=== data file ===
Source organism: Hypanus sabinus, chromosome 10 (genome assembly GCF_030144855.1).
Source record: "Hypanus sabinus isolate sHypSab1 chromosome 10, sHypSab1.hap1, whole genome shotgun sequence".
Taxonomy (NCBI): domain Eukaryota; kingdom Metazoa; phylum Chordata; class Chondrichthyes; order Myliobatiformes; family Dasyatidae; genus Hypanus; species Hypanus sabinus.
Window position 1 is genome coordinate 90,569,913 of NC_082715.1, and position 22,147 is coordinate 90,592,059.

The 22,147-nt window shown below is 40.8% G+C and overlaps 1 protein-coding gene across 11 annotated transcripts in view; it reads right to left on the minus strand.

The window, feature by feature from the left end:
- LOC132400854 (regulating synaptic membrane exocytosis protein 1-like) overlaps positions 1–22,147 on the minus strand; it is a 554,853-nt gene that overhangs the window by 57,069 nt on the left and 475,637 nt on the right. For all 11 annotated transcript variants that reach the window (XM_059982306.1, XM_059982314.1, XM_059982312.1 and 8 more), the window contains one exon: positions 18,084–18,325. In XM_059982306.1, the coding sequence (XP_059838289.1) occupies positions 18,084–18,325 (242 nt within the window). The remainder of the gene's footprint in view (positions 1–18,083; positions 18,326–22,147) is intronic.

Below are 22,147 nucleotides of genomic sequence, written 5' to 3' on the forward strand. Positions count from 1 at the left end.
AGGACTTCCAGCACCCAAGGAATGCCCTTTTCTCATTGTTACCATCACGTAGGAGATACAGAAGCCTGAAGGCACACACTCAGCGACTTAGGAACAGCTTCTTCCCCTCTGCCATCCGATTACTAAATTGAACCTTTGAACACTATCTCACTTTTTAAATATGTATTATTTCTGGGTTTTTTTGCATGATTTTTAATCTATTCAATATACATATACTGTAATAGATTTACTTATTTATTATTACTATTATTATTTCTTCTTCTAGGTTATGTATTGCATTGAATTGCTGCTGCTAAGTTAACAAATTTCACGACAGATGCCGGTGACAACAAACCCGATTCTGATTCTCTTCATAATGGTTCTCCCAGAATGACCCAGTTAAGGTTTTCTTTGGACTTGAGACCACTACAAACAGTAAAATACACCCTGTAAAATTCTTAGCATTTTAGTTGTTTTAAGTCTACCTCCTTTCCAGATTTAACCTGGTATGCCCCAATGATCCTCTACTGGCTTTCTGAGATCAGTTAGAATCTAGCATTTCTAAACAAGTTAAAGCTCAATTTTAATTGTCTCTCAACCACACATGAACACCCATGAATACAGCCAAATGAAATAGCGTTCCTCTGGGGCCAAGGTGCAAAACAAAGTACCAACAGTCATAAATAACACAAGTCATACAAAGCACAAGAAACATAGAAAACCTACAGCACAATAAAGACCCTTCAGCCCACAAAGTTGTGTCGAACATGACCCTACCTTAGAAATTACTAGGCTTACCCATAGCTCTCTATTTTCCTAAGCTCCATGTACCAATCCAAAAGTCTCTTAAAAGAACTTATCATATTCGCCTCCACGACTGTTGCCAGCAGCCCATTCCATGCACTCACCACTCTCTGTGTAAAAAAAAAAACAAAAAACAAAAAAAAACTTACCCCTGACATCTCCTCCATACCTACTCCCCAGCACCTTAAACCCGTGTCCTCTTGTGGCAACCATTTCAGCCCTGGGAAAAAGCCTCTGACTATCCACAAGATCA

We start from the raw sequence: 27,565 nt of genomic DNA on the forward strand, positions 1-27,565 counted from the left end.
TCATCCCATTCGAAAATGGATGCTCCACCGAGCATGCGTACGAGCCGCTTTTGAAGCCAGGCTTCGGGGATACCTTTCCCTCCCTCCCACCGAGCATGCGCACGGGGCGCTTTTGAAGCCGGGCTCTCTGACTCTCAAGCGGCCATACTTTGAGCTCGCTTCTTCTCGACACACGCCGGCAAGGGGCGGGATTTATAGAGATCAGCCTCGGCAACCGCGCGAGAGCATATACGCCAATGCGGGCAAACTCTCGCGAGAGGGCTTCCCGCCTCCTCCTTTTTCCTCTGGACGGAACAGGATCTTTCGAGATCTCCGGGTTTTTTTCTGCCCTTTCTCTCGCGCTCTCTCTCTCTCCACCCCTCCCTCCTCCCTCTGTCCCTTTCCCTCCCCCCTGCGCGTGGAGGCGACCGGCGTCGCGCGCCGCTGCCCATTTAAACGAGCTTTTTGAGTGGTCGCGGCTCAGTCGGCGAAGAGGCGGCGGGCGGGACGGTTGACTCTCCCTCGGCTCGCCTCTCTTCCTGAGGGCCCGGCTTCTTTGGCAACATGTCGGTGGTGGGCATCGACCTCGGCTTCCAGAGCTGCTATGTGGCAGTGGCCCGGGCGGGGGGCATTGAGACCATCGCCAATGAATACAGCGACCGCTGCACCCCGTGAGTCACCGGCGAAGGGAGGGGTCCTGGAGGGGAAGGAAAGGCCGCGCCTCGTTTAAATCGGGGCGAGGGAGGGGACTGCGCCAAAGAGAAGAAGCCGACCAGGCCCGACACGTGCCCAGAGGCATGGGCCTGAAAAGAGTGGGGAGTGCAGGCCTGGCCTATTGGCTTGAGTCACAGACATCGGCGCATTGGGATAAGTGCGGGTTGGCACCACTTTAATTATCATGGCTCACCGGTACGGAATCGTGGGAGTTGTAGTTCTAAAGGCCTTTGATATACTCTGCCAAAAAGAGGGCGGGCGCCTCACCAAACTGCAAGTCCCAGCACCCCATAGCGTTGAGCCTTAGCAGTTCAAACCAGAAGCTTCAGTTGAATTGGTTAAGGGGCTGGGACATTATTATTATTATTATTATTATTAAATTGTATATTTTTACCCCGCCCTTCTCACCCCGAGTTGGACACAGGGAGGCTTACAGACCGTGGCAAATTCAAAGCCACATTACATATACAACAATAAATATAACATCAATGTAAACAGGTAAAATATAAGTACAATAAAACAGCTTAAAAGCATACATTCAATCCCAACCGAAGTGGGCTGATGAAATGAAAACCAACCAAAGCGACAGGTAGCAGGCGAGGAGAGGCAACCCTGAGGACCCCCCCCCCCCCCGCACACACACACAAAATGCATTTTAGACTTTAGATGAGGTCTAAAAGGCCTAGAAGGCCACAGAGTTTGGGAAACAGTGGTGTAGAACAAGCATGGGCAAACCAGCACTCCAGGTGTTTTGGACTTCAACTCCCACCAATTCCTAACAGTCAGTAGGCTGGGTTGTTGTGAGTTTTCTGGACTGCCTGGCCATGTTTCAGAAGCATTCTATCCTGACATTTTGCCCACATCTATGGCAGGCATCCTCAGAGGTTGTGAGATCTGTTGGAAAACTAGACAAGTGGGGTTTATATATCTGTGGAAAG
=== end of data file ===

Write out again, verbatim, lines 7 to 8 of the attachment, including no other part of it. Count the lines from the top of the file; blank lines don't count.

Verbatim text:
- LOC132400854 (regulating synaptic membrane exocytosis protein 1-like) overlaps positions 1–22,147 on the minus strand; it is a 554,853-nt gene that overhangs the window by 57,069 nt on the left and 475,637 nt on the right. For all 11 annotated transcript variants that reach the window (XM_059982306.1, XM_059982314.1, XM_059982312.1 and 8 more), the window contains one exon: positions 18,084–18,325. In XM_059982306.1, the coding sequence (XP_059838289.1) occupies positions 18,084–18,325 (242 nt within the window). The remainder of the gene's footprint in view (positions 1–18,083; positions 18,326–22,147) is intronic.

Below are 22,147 nucleotides of genomic sequence, written 5' to 3' on the forward strand. Positions count from 1 at the left end.